While most people know that a will is an important part of an estate plan, fewer may be aware that trusts can also be a valuable component of estate planning. A well-structured trust can allow for a number of advanced tax and estate-planning strategies, and can provide several benefits when assets are transferred during one’s lifetime. There are two main types of trusts, inter vivos trusts and testamentary trusts.
An inter vivos, or “living” trust can provide continuing financial security to individuals and their loved ones, even if a future health issue prevents an individual from managing his or her own affairs. It can also ensure that wealth is ultimately transferred to beneficiaries in a cost-efficient manner.
An inter vivos trust provides explicit direction to the trustee on how to manage the trust funds in the event that an individual becomes incapacitated by an illness or injury. This type of trust can provide you, your spouse, your family, or any other loved ones with the financial support they need. Ultimately, the trustee will distribute assets to the beneficiaries. Because the trust can avoid the probate and executor fees associated with a traditional will, the total value of one’s legacy can be significantly enhanced. And, since you can specify how and when your beneficiaries will receive their inheritance, you can ensure that your wealth continues to be responsibly managed beyond your lifetime.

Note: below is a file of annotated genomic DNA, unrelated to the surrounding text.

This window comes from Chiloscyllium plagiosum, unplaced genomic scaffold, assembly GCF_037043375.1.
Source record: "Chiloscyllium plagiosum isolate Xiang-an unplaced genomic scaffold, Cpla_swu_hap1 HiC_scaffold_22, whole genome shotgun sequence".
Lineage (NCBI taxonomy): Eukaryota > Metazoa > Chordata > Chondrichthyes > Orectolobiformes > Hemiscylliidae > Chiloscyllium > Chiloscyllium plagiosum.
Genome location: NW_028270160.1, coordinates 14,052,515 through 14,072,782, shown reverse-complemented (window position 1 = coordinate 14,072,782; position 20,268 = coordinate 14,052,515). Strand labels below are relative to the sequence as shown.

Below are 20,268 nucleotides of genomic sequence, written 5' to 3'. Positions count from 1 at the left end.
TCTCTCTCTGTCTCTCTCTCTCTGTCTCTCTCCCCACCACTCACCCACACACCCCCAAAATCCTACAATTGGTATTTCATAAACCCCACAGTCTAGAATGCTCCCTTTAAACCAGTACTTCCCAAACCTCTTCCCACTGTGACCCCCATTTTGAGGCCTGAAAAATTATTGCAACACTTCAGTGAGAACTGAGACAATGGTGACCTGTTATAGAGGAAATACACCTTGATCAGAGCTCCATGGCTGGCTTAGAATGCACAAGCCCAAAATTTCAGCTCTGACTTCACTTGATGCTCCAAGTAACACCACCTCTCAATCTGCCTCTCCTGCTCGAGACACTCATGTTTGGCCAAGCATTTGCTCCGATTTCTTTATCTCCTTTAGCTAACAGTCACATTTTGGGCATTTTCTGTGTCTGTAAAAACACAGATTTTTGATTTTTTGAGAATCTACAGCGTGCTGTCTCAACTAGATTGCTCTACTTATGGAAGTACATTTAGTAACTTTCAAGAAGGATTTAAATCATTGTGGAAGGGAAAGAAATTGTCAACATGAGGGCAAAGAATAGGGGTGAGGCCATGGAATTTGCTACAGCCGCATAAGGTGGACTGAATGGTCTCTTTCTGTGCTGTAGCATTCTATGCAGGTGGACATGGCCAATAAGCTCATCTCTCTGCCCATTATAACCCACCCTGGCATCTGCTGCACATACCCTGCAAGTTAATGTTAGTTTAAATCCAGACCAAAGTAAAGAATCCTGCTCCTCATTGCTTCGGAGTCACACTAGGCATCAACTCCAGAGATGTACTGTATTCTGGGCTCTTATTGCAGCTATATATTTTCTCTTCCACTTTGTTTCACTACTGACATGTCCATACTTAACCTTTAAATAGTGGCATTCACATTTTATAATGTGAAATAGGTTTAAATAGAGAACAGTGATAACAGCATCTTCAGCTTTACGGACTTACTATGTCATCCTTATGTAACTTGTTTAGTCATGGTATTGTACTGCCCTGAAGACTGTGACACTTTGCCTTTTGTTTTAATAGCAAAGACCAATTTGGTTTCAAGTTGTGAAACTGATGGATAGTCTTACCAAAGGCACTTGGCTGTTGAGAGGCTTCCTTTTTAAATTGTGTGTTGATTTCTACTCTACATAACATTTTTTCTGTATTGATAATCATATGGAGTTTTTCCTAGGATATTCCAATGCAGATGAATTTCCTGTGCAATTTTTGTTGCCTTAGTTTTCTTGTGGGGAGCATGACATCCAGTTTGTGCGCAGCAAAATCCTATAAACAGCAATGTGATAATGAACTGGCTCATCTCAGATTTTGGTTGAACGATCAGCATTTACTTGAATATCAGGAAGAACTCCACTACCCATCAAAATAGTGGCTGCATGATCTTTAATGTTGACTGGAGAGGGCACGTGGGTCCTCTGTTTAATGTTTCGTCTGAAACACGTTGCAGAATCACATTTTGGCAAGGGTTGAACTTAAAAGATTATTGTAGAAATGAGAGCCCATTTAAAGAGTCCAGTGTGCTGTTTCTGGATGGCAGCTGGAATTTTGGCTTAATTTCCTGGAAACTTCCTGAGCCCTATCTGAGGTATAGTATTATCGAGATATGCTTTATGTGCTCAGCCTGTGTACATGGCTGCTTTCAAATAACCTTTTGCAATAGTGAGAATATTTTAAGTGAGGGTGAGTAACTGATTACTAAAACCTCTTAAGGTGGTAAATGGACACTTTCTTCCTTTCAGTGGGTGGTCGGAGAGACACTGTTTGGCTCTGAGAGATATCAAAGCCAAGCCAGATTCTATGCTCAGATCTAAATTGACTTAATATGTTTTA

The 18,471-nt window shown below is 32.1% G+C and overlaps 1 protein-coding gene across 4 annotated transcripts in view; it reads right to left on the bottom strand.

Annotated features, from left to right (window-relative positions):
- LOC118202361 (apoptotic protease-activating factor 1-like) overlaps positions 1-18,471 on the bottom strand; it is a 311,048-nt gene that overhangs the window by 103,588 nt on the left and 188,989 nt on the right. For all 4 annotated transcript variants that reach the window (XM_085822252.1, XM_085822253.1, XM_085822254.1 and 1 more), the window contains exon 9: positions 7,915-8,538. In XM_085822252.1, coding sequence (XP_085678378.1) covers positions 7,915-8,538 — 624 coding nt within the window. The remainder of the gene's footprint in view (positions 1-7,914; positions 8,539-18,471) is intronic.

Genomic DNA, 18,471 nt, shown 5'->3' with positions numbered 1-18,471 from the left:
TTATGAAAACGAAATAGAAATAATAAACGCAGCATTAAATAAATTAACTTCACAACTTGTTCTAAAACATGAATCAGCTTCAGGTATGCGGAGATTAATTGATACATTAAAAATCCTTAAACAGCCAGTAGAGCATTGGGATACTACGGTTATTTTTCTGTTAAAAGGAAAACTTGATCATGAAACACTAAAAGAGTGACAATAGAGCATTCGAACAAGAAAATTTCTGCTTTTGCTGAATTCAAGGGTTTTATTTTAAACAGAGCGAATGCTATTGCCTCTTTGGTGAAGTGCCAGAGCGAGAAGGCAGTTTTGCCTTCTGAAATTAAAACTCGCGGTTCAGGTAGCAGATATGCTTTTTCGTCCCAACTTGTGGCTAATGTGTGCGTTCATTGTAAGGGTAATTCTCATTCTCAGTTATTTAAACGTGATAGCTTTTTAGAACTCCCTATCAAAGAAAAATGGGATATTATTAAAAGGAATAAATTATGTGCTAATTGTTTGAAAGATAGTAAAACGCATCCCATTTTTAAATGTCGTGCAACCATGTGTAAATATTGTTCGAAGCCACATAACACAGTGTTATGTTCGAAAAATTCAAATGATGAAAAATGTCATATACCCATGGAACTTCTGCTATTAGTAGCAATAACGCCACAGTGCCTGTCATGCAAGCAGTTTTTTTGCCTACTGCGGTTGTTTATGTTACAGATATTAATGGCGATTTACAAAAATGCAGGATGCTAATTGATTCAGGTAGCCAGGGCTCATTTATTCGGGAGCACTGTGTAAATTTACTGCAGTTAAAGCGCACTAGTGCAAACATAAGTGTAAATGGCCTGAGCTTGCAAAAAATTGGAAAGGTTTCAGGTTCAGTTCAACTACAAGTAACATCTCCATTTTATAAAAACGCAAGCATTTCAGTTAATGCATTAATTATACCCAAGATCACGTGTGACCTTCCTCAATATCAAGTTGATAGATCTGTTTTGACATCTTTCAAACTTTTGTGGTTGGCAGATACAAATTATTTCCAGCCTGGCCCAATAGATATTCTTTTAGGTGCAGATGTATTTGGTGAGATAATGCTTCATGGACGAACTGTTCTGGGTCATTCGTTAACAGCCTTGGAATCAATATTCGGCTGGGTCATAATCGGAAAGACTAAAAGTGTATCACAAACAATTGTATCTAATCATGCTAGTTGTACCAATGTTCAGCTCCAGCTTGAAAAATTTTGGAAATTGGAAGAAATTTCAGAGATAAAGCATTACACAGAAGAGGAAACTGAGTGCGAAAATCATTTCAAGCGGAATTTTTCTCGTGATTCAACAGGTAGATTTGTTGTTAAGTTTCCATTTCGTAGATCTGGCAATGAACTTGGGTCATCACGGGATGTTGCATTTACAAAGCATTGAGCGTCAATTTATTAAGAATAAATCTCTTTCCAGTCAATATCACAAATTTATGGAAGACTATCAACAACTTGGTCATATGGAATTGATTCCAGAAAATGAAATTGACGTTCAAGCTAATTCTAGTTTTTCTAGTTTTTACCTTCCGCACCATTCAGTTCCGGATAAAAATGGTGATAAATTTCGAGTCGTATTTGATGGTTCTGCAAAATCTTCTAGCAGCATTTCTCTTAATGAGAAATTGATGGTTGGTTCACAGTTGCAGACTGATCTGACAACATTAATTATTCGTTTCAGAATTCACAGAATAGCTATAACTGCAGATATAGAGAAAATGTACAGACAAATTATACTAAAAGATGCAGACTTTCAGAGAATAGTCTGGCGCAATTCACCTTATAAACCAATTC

A testamentary trust can provide continuing financial security for your loved ones through the ongoing professional management of your assets, the security of creditor protection, and a responsible and tax-efficient approach to distributing wealth.
A testamentary trust is created through your will to direct exactly how your estate’s assets will be managed and distributed to beneficiaries. Beneficiaries do not receive a single lump-sum inheritance through such a trust. Rather, the trustee will distribute funds to them in a tax-efficient manner according to the individual’s specified amount and timing. For example, you may wish to ensure that your spouse or a dependent child will receive regular income payments for life. Or you may wish to protect young children or grandchildren from receiving more money than they can responsibly handle all at once. Often, testamentary trusts are used to provide for the long-term living, medical, and other expenses of adult children with special needs, such as a disability or substance dependency.
Trusts are sophisticated arrangements involving a number of tax and estate-planning issues, and they must be properly structured in order to meet estate-planning goals. Talk to a financial advisor before choosing to include trusts as part of an estate plan.
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Above is the information needed to cite this article in your paper or presentation. The International Committee
of Medical Journal Editors (ICMJE) recommends the following citation style, which is the now nearly universally
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Halpern SD, Ubel PA, Caplan AL, Marion DW, Palmer AM, Schiding JK, et al. Solid-organ transplantation in HIV-infected patients. N Engl J Med. 2002;347:284-7.
About the ICMJE and citation styles
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